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The Good Shepherd and the General Conference of the UMC

“I am the good shepherd. The good shepherd lays down his life for the sheep.” 

(John 10:11, NRSVue)




This coming Sunday is known as Good Shepherd Sunday because we traditionally read from the shepherd passages in John 10 on the Fourth Sunday of Easter for all three years of the lectionary cycle (John 10:1-10 in Year A, John 10:11-18 in Year B—this year, and John 10:22-30 in Year C). The image of Jesus as an attentive, gentle, and loving shepherd has been significant to me since my earliest recollections of God. From childhood, I remember a painting of Jesus hanging in my elementary Sunday School classroom, with Jesus holding a lamb as he tended his flock. 





I recently purchased a print of a contemporary Good Shepherd image by Susie Grossman. The picture shows a lamb draped across Jesus’ shoulders. The image of Jesus as a gentle shepherd who cares for his sheep is compelling.





The long-term influence of the image of Jesus as the Good Shepherd is apparent in my emphasis on God’s love manifested in his grace, a theme that permeates every one of my sermons! Indeed, love has been a significant characteristic of Jesus and, since the inception of the church, his followers, too. Tertullian wrote:

“See how these Christians love one another.” –Tertullian (c. 155 – c. 220)


These words underscore the timeless relevance of love’s role in the community of believers. Love should be our default response to any person, situation, or decision as Christians. This fact brings me to another topic on my mind.


Beginning April 22, 2024, in Charlotte, North Carolina, and concluding on May 2, 2024, over 800 delegates and potentially a thousand more visitors will gather for the quadrennial meeting of the United Methodist Church’s General Conference. This international gathering brings in United Methodist Christians from all over the world to conduct the business of the UMC. Lisa Keys-Mathews, a member of this congregation and the Conference Lay Leader of the North Alabama Conference of the UMC, is a reserve delegate.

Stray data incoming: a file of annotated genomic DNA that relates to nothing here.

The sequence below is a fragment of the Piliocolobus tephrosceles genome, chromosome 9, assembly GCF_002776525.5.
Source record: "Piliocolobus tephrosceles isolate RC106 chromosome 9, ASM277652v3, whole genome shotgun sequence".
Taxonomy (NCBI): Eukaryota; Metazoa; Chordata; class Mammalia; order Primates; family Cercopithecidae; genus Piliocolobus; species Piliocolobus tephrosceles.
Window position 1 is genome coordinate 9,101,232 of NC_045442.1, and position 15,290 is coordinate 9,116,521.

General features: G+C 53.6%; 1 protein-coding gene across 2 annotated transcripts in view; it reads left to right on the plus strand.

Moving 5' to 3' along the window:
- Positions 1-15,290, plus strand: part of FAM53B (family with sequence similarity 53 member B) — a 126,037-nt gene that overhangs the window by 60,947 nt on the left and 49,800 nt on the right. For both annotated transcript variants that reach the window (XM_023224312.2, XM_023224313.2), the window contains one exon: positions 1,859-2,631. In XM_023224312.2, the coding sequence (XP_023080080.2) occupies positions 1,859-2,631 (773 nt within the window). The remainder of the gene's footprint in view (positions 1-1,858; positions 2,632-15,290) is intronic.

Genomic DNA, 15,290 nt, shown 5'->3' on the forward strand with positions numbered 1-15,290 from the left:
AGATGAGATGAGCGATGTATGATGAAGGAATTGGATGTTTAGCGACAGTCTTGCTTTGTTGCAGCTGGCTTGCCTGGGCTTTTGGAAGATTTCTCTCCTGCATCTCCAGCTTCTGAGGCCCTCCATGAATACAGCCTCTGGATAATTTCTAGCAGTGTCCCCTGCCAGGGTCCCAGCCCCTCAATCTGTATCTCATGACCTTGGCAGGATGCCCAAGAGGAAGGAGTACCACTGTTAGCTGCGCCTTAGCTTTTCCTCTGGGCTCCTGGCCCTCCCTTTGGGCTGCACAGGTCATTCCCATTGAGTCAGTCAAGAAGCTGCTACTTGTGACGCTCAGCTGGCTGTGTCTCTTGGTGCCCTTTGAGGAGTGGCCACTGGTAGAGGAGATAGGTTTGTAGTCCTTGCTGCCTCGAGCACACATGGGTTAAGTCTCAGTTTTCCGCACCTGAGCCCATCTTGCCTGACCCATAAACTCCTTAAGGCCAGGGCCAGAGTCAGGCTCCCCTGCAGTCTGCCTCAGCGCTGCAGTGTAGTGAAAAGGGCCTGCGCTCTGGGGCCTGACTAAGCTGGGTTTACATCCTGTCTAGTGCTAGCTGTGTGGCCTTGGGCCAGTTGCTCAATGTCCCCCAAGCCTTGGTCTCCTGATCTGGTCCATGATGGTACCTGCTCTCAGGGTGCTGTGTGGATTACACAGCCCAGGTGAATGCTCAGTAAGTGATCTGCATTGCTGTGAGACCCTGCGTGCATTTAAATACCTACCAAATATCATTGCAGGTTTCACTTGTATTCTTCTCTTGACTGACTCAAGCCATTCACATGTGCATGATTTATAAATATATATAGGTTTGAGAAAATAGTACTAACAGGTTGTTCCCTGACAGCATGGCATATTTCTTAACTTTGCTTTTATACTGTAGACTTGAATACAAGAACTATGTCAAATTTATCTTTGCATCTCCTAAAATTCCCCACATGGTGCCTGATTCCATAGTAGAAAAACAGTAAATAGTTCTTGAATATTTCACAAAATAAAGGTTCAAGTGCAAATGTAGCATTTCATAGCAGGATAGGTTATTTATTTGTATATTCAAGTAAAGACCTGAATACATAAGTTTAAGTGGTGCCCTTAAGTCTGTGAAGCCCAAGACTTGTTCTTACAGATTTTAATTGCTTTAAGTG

For those familiar with the intricacies of United Methodist governance and structure, the General Conference is the only body that can speak officially for the UMC, and it finalizes legislation that sets the direction of the denomination. It meets every four years unless the Council of Bishops calls a special General Conference, as it did in 2019. COVID-19 caused the postponement of the 2020 General Conference, and much has happened in the last four years, including over 25% of United Methodist Churches disaffiliating. We find ourselves in uncharted territory as we navigate this pivotal time in our denomination. 


The delegates will determine the outcome of legislation on essential matters such as:


  1. Developing a strategy for our UMC’s mission to make disciples of Jesus Christ to transform the world. Participation in religious life is rapidly decreasing, and we must find ways to reach more people with the Good News of God’s love for them. It’s time to reestablish the historic role of United Methodism in shaping the religious landscape wherever there are United Methodists worldwide. 

  2. Discerning whether regionalizing the denomination’s structure for contextual relevance will strengthen the church. Since the churches and cultures in Africa, Europe, Korea, and the Philippines differ from those in the United States, the delegates will vote on plans that allow greater flexibility to adapt to the religious and cultural nuances of a region. 

  3. Discerning the possibility of removing the selective discriminatory language against LGBTQ persons, allowing each pastor and congregation to decide for themselves how best to include all people in the ministry of their church.


Although the delegates will enact the legislation, regardless of what they decide, our church’s role in transforming the world remains a local responsibility. Will we fit Tertullian’s description of Christians in his day as loving as we carry out our mission for Jesus Christ in our community? Will we be characterized as loving people by those who know us? I hope so, and I’m confident we will be!


I hope to see you at church on Sunday to honor Jesus as the Good Shepherd. Don’t forget to invite your friends!


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